Go ahead and keep those fingers hovering over the panic button in Lakers land.
The Purple and Gold's record is sinking and Steve Nash's return from his fractured leg keeps getting pushed further back.
Marc Spears of Yahoo! Sports hit us with this troubling bit of news on the Nash injury front.
Nash appeared set to return from a non-displaced fractured left fibula about three to four weeks ago. His fibula has healed well, but what caused the setback was a nerve irritation that surfaced in the leg during his rehabilitation, sources said. The nerve caused Nash pain any time he put pressure on it.
The irritation is steadily improving for Nash and he is expected to play before the end of the month, sources said.
So, at least the report ends with some semi-good news, but who's to say Nash won't experience a further delay? After all, that is the kind of thing that happens to 38 year olds.
Still, even if his healing goes according to plan, this puts the Lakers in a hole.
It's far too early in the season to get too deep into playoff forecasting, but obviously, the Lakers have their work cut out for them if they want to have the home-court edge in any series. And if things don't start improving soon, they will have a hard time simply making the playoffs.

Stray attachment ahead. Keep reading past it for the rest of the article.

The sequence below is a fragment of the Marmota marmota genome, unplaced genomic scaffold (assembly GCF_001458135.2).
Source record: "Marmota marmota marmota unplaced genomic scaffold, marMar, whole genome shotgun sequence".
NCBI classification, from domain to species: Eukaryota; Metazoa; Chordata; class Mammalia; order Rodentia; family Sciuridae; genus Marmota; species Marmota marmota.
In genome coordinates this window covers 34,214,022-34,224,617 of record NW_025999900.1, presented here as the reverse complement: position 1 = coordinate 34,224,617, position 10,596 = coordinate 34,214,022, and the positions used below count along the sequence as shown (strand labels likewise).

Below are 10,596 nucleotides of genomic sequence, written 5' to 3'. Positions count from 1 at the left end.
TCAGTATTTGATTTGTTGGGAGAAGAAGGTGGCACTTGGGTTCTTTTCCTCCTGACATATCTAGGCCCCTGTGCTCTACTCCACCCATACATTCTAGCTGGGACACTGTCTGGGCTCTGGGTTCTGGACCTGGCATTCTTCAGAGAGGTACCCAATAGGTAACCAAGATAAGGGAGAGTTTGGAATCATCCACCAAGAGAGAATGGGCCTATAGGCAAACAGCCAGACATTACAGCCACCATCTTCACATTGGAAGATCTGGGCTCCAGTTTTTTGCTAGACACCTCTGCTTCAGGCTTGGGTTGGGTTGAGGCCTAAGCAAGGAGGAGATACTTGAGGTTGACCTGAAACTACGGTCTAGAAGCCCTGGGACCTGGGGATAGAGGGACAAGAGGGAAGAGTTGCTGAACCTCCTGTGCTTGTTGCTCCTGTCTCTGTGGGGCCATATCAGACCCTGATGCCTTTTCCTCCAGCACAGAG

L.A. has lost four of its last five and seven of its last ten. This has them at 9-12 on the year, and tied for 11th in the Western Conference.
The Lakers have nine games remaining this month. So if they continue at this pace, which is a strong possibility without Nash, they will wind up being 11-19. That means they'd have to go 30-22 the remainder of the way just to finish at .500.
Nash's return from injury will undoubtedly help this offense gel, but that is going to take some time; and every passing day he misses while being injured, that amount of time shrinks.
Also, in Nash's absence, a huge burden is put on Kobe Bryant. The Mamba is turning in just over 37 minutes a night, and he is doing a lot of heavy lifting in those minutes. This is going to take its toll on Bryant, and the Lakers are going to need him—and everyone else—at full strength come playoff time if they want this season to be anything but a disaster.